Virtual Radio (SDR) in a Virtual Machine

in #sciencelast year (edited)



A Software Defined Radio (SDR) is an analog RF amplifier with an A/D converter front end at the physical hardware layer with all of the modulation, demodulation, mixers and filters done in a software layer. [1] I consider this to be a Virtual Radio as do others. [2] The software on the PC that processes the SDR output, such as SDR# and CubicSDR for example, are literally Virtual Instruments. I will describe how to install the RTL-SDR into Windows 7 that has been installed into Oracle VirtualBox, a virtual machine (VM), which has been installed into a Linux operating system as the first software layer over the physical hardware layer or PC.

I run Virtual Machines, because not all software runs on all operating systems and the operating systems change frequently rendering some of the working software applications broken and uninstallable. Every time a new version of an operating system comes out, some applications stop working or abandoned. This also occasionally happens with so called “updates”. The obvious choice is to run Virtual Machines, which circumvents this kind of problem. There is also a security issue that running application on the first software layer exposes the entire machine all the way down to the first physical layer bios to hostile invasion. Virtual Machines are just large files that can be saved, backed up and restored at will. When I create a tuned VM, I save it and only use it when I need that particular set of features. There are many other technical reasons for using an SDR in a Virtual Machine. [3]

The following are instructions on how to set up one particular architecture of Virtual Machines, which includes the RTL-SDR Virtual Radio and various Virtual Instruments at the top layer.


  1. AMD mother board and 8 core CPU
  2. AMD Vega 56 video card
  3. Disk One: Kingston SSD 500 GB
  4. Disk Two: Kingston SSD 500 GB or high speed memory stick
  5. 32 GB RAM
  6. Fedora 26 first software layer operating system
  7. Install Oracle VirtualBox version 5.2.10
  8. Install Windows 7 into the VM
  9. Update Windows 7
  10. Follow the RTL-SDR Quick Startup Guide [4]

Load Fedora 26 onto the first SSD. Although Oracle VirtualBox is also loaded onto the first disk, the Virtual Machine with Windows 7 is created on the second SSD. The Virtual Machine, in preparation for loading Windows 7, should be created with 4 CPU and 16 GB RAM. The second SSD was formatted as NTFS and attached by USB, which makes it portable. I move Virtual Machines around to other hardware software combinations this way all the time. Any version of Linux will see this second drive and make the Virtual Machine available to run.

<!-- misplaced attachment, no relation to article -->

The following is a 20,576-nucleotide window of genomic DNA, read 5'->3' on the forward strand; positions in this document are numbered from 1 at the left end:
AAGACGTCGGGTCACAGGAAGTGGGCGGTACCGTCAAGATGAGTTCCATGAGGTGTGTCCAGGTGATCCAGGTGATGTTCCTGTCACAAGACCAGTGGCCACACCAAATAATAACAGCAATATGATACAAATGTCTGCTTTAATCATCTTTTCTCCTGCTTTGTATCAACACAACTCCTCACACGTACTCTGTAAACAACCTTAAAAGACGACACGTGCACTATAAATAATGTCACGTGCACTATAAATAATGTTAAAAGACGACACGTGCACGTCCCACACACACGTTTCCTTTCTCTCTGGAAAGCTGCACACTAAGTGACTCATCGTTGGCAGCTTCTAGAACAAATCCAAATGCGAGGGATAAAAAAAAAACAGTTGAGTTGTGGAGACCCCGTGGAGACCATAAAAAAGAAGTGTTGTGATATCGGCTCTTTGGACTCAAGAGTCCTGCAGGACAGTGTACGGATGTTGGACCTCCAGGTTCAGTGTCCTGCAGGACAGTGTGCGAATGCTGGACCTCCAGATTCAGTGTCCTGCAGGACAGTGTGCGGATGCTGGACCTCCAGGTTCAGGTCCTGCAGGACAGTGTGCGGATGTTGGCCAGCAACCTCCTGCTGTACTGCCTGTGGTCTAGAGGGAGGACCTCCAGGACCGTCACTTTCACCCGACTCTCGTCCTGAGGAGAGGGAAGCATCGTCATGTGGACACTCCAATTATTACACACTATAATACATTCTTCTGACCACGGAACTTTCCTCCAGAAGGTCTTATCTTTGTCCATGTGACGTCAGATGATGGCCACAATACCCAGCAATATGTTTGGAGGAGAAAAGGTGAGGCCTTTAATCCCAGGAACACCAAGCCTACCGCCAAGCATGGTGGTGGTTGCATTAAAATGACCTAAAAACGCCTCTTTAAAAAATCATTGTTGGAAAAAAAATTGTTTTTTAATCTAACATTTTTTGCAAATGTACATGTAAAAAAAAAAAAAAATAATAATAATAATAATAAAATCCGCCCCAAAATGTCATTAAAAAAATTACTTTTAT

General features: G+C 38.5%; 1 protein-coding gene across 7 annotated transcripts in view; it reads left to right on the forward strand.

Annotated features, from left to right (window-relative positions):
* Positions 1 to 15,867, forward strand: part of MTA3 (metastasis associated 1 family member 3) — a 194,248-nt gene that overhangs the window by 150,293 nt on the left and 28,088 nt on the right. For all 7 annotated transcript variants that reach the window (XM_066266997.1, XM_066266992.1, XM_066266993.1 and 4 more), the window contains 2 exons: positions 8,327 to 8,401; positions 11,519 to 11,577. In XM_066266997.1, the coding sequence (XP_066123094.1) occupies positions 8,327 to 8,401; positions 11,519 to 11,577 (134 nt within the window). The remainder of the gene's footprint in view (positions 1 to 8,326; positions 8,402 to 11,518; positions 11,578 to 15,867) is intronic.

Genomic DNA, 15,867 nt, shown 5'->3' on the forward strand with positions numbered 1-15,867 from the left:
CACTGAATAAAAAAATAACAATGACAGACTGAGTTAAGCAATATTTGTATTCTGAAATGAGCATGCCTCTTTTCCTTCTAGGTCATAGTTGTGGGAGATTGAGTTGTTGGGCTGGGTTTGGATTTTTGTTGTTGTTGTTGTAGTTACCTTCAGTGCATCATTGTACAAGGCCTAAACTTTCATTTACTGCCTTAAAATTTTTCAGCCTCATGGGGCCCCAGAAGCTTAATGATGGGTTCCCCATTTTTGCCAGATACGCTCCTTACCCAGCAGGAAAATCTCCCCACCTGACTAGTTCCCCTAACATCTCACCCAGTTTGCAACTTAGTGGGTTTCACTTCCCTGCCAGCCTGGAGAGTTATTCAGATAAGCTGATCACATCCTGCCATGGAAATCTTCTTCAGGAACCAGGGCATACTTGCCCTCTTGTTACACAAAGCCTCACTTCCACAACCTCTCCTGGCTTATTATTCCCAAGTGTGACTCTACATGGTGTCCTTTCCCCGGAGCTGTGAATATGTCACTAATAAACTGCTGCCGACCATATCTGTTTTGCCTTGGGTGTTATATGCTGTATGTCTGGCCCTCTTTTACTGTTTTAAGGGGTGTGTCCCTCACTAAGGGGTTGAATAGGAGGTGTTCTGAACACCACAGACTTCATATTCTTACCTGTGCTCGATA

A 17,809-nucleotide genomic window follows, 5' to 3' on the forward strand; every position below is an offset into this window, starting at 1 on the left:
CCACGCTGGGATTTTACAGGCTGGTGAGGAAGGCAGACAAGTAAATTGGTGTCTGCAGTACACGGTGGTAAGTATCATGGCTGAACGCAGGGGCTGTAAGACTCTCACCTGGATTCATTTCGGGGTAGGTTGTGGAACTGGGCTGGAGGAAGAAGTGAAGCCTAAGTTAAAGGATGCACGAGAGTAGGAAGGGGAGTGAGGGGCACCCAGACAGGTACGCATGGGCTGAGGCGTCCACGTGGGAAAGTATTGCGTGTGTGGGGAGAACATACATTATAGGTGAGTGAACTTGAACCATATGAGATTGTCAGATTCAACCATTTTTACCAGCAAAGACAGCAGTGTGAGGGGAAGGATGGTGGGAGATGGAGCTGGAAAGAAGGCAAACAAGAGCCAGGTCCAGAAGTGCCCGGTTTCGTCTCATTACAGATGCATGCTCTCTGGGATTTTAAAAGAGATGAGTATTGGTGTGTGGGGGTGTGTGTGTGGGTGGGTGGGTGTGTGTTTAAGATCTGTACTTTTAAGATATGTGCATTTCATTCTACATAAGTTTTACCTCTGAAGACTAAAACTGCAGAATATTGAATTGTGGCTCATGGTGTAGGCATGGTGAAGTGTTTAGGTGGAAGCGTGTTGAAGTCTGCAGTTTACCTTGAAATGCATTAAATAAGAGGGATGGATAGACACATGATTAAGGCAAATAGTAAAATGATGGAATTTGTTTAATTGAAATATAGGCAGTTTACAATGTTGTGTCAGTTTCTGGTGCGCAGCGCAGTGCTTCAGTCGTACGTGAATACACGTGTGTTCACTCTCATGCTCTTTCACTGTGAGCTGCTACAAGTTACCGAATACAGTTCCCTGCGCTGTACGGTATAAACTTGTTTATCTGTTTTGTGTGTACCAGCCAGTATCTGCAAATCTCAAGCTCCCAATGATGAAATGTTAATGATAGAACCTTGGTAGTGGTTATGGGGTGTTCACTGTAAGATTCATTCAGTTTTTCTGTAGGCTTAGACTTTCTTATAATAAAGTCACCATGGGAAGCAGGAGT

Step 6 in the list shows Fedora 26. Other Linux systems should work. This particular configuration works without any problems. I avoid loading Oracle VirtualBox onto a Windows system first software layer to run a Windows Virtual Machine on top of it due to problems I have had with some configurations. My Windows 7 VM crashes to a Blue Screen when running on an Oracle VirtualBox loaded onto a Windows 7 first software layer on the same hardware architecture, but not on the Linux system. I personally always run any version of Windows in a VM on top of a Linux first software layer.

The RTL-SDR hardware shown in the image both work without special adjustments. I had installed the driver as specified in the Quick Startup Guide [4] and ran Zadig without incident. The best results are obtained using UWB antennas. The SDR Virtual Radio is a wideband device which accommodates a UWB antenna without special couplers or matching devices. Narrow band antennas frequently have high gain and directionality, depending upon the style, but may require tuning and must be replaced when the frequency band of interest is changed.

My work usually requires a virtual spectrum analyzer, such as Spektrum. It is common to sweep from 800 MHz to 2.5 GHz and beyond. This facilitates discovery of the transmission frequency before switching to either SDR# or CubicSDR. I explore the spectrum first and tune in on a signal of interest for analysis, when I know where it is. I have had to occasionally start either SDR# or CubicSDR first to turn on the SDR before Spektrum would see it.



Setting up a Virtual Radio (SDR) in a Virtual Machine makes transport between PC machines and different operating systems convenient. I can put the Virtual Machine with all of the SDR software on a memory stick, carry it to another location, plug it in and run without any problems. My UWB antennas are very small, so they are also easily transported in a bag or small box. I only need a computer with VirtualBox at the other end and I am good to go.



[2] The Radio Virtual Machine,

[3] Virtual Machine for Software Defined Radio: Evaluating the Software VM Approach,

[4] RTL-SDR, Quick Start Guide,


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Not sure if you are still around but I enjoyed reading this as I've only just started getting interested in SDR. Thanks for sharing.